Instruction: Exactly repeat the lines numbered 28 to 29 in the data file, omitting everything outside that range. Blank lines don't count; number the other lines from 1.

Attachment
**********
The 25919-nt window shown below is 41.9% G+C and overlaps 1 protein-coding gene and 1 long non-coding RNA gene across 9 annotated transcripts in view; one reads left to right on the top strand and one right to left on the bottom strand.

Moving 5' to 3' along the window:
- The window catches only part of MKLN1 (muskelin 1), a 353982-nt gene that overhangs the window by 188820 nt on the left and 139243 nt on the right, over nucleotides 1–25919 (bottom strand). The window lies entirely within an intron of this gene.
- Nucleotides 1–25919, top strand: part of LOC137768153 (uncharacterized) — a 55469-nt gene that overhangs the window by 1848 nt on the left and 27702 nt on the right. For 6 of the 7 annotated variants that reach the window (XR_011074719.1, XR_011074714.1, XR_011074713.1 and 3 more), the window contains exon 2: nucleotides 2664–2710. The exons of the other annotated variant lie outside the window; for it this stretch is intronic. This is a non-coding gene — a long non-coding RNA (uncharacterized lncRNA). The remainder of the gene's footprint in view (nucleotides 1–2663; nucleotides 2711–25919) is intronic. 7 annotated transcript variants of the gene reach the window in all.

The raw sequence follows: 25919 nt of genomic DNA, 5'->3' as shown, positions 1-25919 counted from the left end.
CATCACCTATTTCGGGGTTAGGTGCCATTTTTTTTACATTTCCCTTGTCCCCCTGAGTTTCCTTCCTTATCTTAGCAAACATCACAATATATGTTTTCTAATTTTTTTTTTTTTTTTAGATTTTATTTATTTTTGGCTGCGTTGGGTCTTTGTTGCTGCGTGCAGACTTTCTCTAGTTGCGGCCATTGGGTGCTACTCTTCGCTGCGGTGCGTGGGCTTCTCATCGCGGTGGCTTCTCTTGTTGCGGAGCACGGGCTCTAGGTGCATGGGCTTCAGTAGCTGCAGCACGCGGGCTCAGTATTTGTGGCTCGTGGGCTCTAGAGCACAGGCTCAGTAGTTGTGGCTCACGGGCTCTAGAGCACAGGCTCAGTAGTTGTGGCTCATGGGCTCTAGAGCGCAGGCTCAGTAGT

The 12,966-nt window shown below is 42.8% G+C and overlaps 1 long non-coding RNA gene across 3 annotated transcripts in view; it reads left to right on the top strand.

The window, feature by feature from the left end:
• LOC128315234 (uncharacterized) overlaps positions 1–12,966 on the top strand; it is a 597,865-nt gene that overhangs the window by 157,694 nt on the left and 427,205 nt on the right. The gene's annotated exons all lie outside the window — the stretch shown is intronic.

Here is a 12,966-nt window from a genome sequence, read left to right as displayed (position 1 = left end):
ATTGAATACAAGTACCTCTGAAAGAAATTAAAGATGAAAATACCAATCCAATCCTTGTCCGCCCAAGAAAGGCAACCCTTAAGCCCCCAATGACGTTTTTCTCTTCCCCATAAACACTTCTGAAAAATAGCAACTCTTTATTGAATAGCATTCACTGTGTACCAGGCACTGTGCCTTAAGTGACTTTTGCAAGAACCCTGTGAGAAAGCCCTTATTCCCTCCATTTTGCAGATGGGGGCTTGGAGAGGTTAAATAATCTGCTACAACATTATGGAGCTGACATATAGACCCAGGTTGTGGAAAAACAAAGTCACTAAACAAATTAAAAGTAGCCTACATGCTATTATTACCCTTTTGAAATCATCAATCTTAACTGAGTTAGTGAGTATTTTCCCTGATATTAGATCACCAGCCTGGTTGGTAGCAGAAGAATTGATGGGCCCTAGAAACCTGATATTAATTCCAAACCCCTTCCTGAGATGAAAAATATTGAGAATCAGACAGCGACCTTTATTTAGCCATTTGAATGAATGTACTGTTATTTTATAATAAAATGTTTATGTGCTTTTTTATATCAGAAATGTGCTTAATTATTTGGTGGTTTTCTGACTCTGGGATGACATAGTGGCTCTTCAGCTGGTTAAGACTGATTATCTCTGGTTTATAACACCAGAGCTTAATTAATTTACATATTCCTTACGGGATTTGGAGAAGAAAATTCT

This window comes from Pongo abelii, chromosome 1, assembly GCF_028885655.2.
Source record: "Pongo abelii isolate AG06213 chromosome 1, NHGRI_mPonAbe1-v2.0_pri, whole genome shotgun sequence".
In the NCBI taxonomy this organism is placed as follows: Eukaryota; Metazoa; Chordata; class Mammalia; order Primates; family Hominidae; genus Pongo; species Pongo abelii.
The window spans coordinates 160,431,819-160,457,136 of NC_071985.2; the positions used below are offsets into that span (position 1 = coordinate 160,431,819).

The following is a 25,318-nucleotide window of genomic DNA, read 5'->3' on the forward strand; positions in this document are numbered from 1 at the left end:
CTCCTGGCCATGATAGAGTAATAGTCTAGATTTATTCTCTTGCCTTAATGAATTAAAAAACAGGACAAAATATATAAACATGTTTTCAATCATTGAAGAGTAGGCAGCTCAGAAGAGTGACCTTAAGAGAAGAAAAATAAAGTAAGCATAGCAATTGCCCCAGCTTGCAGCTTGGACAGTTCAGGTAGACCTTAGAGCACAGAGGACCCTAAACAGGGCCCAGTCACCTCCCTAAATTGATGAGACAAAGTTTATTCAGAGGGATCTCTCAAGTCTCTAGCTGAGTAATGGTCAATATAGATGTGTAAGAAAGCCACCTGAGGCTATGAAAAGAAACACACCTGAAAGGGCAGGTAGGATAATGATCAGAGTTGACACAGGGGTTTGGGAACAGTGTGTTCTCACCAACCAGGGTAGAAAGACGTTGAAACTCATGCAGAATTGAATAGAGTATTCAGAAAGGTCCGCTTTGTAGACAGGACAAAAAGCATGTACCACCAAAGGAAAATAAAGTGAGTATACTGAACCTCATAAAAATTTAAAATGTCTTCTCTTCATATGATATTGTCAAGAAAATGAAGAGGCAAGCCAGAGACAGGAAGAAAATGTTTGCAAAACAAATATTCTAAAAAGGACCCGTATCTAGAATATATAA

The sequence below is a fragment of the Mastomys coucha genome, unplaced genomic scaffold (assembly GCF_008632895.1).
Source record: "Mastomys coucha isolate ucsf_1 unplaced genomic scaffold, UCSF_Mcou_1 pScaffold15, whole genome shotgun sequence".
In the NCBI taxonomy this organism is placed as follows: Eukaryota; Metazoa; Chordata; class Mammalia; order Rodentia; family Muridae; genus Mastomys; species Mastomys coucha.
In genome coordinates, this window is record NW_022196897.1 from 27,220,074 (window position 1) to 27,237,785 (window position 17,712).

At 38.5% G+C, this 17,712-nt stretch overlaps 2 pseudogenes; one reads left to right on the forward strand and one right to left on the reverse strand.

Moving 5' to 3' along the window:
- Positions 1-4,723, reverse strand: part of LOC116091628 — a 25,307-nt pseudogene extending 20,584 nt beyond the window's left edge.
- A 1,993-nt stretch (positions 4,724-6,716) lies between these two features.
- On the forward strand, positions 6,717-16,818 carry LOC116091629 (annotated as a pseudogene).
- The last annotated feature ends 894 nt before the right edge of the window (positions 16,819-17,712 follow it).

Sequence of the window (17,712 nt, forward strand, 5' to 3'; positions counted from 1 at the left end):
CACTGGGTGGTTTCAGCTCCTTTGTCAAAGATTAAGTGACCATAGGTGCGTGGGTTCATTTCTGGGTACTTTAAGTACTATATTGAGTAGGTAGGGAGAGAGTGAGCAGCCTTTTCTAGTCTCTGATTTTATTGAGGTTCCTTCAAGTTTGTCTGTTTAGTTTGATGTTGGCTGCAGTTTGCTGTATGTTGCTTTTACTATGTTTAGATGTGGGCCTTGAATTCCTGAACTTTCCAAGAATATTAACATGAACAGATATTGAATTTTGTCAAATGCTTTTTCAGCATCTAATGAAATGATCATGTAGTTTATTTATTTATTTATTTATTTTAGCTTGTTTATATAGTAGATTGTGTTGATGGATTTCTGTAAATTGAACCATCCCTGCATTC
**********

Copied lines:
Sequence of the window (17,712 nt, forward strand, 5' to 3'; positions counted from 1 at the left end):
CACTGGGTGGTTTCAGCTCCTTTGTCAAAGATTAAGTGACCATAGGTGCGTGGGTTCATTTCTGGGTACTTTAAGTACTATATTGAGTAGGTAGGGAGAGAGTGAGCAGCCTTTTCTAGTCTCTGATTTTATTGAGGTTCCTTCAAGTTTGTCTGTTTAGTTTGATGTTGGCTGCAGTTTGCTGTATGTTGCTTTTACTATGTTTAGATGTGGGCCTTGAATTCCTGAACTTTCCAAGAATATTAACATGAACAGATATTGAATTTTGTCAAATGCTTTTTCAGCATCTAATGAAATGATCATGTAGTTTATTTATTTATTTATTTATTTTAGCTTGTTTATATAGTAGATTGTGTTGATGGATTTCTGTAAATTGAACCATCCCTGCATTC